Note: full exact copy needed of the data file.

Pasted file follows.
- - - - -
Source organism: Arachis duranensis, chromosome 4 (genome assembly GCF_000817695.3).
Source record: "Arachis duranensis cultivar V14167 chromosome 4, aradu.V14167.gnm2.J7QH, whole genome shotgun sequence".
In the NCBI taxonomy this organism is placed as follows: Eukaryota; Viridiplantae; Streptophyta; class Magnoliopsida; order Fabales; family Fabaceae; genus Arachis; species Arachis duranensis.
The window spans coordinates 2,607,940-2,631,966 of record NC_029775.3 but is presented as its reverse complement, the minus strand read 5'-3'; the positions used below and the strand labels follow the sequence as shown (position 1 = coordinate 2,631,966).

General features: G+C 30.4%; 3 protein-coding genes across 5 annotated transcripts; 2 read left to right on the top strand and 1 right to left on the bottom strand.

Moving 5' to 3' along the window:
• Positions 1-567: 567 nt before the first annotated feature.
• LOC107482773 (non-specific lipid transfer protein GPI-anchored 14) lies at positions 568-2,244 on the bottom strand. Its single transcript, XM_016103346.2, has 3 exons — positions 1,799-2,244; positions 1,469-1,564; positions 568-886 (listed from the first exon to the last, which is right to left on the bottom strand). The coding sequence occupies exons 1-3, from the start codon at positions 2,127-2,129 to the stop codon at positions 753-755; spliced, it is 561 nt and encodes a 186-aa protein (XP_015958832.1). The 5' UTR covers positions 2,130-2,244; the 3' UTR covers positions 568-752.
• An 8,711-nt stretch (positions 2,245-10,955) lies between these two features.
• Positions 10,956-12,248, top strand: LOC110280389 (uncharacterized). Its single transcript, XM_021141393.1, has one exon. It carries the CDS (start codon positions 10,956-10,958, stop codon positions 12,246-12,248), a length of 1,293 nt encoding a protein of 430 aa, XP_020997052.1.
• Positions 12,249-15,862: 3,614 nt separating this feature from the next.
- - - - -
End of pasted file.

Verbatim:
Source organism: Arachis duranensis, chromosome 4 (genome assembly GCF_000817695.3).
Source record: "Arachis duranensis cultivar V14167 chromosome 4, aradu.V14167.gnm2.J7QH, whole genome shotgun sequence".
In the NCBI taxonomy this organism is placed as follows: Eukaryota; Viridiplantae; Streptophyta; class Magnoliopsida; order Fabales; family Fabaceae; genus Arachis; species Arachis duranensis.
The window spans coordinates 2,607,940-2,631,966 of record NC_029775.3 but is presented as its reverse complement, the minus strand read 5'-3'; the positions used below and the strand labels follow the sequence as shown (position 1 = coordinate 2,631,966).

General features: G+C 30.4%; 3 protein-coding genes across 5 annotated transcripts; 2 read left to right on the top strand and 1 right to left on the bottom strand.

Moving 5' to 3' along the window:
• Positions 1-567: 567 nt before the first annotated feature.
• LOC107482773 (non-specific lipid transfer protein GPI-anchored 14) lies at positions 568-2,244 on the bottom strand. Its single transcript, XM_016103346.2, has 3 exons — positions 1,799-2,244; positions 1,469-1,564; positions 568-886 (listed from the first exon to the last, which is right to left on the bottom strand). The coding sequence occupies exons 1-3, from the start codon at positions 2,127-2,129 to the stop codon at positions 753-755; spliced, it is 561 nt and encodes a 186-aa protein (XP_015958832.1). The 5' UTR covers positions 2,130-2,244; the 3' UTR covers positions 568-752.
• An 8,711-nt stretch (positions 2,245-10,955) lies between these two features.
• Positions 10,956-12,248, top strand: LOC110280389 (uncharacterized). Its single transcript, XM_021141393.1, has one exon. It carries the CDS (start codon positions 10,956-10,958, stop codon positions 12,246-12,248), a length of 1,293 nt encoding a protein of 430 aa, XP_020997052.1.
• Positions 12,249-15,862: 3,614 nt separating this feature from the next.